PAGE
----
As we grow in our chosen "trade," (I still dare not to call mine "vocation"), our ideal for where we want our work to go keeps getting re-difined as we become more critical and demanding of ourselves. When that ideal eludes us in the physical battle with our material, it can be brutally demoralizing. The doom of defeat, even a sense of futility, pervades our air.
In order that people understand our seemingly esoteric trouble, it is important they recognize that the ideals we chase are more than technical excellence.
I recently read an essay regarding artist's doubts, the concept famously associated with early twentieth-century artists such as Paul Cezanne and Alberto Giacometti. Cezanne wrestled with optical uncertainty and his desire to make Impressionism "something solid and durable." Giacometti was so anxious about his work that he declared that painting is "impossible," while his sculpture of tenuous human figures ever threatens to disappear all together. If someone has difficulty understanding Existentialism, all he needs is look at Giacometti's art and get it. Yet these two "doubters" each left us a body of soul-stirring works and enduring legacy of art of high seriousness.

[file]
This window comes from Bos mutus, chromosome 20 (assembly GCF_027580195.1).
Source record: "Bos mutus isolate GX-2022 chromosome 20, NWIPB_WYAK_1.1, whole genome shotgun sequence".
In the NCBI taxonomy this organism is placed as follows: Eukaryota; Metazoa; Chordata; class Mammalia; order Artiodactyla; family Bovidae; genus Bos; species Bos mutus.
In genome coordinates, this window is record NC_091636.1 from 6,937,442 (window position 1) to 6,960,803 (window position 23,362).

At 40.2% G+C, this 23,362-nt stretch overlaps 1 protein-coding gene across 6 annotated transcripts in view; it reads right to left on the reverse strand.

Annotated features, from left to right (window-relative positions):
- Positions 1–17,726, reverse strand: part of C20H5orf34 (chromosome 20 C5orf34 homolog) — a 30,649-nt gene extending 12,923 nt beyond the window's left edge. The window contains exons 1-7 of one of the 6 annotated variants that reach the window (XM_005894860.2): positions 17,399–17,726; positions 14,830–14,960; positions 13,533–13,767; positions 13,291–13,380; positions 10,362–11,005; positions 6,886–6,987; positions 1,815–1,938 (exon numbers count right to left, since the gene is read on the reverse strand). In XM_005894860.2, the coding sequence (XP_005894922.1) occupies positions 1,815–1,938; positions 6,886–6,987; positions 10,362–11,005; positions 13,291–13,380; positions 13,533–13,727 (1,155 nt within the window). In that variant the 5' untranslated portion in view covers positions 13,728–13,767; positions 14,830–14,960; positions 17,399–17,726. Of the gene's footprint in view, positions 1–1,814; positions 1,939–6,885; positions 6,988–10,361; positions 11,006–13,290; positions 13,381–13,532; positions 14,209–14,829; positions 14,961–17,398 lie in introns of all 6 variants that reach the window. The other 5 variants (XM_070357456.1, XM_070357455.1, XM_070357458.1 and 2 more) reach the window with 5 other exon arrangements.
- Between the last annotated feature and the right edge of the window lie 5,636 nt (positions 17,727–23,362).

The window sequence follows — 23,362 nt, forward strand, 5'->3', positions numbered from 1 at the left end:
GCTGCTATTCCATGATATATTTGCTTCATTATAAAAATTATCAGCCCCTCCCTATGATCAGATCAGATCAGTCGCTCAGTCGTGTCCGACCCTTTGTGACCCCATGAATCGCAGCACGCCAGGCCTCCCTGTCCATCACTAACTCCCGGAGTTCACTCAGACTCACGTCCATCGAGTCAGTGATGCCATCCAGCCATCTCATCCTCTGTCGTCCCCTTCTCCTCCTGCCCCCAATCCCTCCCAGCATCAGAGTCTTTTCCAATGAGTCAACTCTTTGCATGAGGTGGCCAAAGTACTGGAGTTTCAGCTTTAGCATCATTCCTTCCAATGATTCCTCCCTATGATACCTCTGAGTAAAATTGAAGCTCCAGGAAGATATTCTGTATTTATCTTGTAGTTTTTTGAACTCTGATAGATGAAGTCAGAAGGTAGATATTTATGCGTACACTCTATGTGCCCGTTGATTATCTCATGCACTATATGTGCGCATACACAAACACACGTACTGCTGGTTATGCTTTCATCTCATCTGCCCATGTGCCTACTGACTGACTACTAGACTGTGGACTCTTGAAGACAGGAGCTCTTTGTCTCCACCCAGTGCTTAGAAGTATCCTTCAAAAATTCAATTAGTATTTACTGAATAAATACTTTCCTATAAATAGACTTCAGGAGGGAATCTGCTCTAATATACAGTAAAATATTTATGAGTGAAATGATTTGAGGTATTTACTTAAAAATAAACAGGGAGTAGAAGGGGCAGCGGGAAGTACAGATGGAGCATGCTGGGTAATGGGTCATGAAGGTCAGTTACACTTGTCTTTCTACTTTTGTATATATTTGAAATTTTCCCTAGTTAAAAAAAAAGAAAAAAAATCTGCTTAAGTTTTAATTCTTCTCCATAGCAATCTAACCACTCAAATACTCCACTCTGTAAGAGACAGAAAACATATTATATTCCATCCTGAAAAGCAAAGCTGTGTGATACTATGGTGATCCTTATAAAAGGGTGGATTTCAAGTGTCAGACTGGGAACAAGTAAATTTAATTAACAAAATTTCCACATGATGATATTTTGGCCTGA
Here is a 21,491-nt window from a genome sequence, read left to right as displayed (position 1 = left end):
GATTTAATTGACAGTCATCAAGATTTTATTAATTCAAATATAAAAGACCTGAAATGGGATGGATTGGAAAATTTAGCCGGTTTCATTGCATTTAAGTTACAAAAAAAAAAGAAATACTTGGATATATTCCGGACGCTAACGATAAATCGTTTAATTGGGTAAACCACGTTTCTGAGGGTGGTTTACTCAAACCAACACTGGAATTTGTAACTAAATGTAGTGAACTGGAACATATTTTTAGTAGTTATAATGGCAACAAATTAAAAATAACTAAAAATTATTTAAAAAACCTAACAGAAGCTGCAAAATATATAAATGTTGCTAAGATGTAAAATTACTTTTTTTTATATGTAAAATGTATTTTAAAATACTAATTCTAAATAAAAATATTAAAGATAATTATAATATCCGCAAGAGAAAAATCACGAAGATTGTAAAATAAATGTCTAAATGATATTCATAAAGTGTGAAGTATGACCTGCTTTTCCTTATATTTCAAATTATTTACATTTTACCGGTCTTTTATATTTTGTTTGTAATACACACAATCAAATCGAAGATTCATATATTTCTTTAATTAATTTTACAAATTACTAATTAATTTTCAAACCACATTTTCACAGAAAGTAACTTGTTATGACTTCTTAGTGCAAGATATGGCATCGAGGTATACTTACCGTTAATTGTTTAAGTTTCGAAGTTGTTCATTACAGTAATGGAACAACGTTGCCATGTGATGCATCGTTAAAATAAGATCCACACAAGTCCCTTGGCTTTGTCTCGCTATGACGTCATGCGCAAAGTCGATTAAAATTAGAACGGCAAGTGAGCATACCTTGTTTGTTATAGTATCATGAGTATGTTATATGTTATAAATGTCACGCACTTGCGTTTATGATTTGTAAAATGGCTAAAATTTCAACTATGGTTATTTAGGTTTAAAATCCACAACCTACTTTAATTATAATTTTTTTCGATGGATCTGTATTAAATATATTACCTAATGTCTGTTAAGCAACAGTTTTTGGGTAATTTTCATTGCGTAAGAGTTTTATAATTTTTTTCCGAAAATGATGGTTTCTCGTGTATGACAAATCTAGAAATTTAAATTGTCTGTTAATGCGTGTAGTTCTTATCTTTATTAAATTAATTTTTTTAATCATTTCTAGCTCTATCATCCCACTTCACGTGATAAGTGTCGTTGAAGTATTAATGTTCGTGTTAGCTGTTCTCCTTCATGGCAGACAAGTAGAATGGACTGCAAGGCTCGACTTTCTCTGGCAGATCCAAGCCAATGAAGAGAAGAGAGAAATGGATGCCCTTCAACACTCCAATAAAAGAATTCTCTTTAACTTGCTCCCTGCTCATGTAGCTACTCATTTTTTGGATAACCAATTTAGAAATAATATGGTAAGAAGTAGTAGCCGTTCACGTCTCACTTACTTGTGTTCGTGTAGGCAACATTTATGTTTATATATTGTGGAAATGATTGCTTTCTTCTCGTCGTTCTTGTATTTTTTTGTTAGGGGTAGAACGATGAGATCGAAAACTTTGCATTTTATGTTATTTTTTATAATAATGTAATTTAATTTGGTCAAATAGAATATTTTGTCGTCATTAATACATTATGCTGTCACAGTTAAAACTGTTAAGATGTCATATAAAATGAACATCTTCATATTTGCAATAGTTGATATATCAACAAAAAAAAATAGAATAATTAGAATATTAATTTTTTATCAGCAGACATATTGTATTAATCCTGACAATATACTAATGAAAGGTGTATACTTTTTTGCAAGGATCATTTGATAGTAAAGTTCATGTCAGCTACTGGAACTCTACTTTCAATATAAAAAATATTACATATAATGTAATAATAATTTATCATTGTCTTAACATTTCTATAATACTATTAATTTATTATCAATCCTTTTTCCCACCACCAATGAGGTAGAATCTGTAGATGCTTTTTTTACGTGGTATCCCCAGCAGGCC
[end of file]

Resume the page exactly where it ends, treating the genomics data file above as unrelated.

|sculpture by Alberto Giacometti|
|Painting by Alberto Giacometti|
When art is nothing but a trade, it's possible to separate the work from the artist; when it DOES become a vocation, however, the artist's battle is never simply technical. His work is the stage where he grapples with who he is. Where he is awarded clarity in his search, he makes an interpretation; but even when that sense is vague or downright lost he still doesn't stop. If he is Christian he sees potential in his crisis, or, poverty. If he loves his work he goes on despite the absence of consolation. He becomes a willing traveller in desolation.
I had to write all that down in persuasion to myself. I'm the first one to admit how weak I am sometimes.